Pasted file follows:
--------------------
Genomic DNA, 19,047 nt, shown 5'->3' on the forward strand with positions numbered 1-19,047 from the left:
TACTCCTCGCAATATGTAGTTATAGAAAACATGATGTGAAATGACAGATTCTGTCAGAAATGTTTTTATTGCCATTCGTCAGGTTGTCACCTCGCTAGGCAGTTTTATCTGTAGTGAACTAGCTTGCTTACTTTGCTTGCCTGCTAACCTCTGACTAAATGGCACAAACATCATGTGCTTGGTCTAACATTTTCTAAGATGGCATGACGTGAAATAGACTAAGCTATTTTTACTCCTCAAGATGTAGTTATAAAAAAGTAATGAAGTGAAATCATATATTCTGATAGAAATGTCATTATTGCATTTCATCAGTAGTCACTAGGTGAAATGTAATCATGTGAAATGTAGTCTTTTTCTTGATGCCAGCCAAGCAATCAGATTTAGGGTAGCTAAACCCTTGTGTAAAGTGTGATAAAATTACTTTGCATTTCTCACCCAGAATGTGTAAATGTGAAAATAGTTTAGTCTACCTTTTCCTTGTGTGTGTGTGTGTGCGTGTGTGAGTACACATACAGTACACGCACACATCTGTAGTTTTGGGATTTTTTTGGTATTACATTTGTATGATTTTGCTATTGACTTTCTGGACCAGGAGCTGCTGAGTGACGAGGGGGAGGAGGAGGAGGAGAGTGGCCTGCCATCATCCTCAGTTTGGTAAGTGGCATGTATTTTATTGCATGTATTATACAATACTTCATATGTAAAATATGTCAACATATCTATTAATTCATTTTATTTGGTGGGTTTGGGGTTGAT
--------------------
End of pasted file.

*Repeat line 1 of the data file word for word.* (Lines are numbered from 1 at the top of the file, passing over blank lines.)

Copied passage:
Genomic DNA, 19,047 nt, shown 5'->3' on the forward strand with positions numbered 1-19,047 from the left: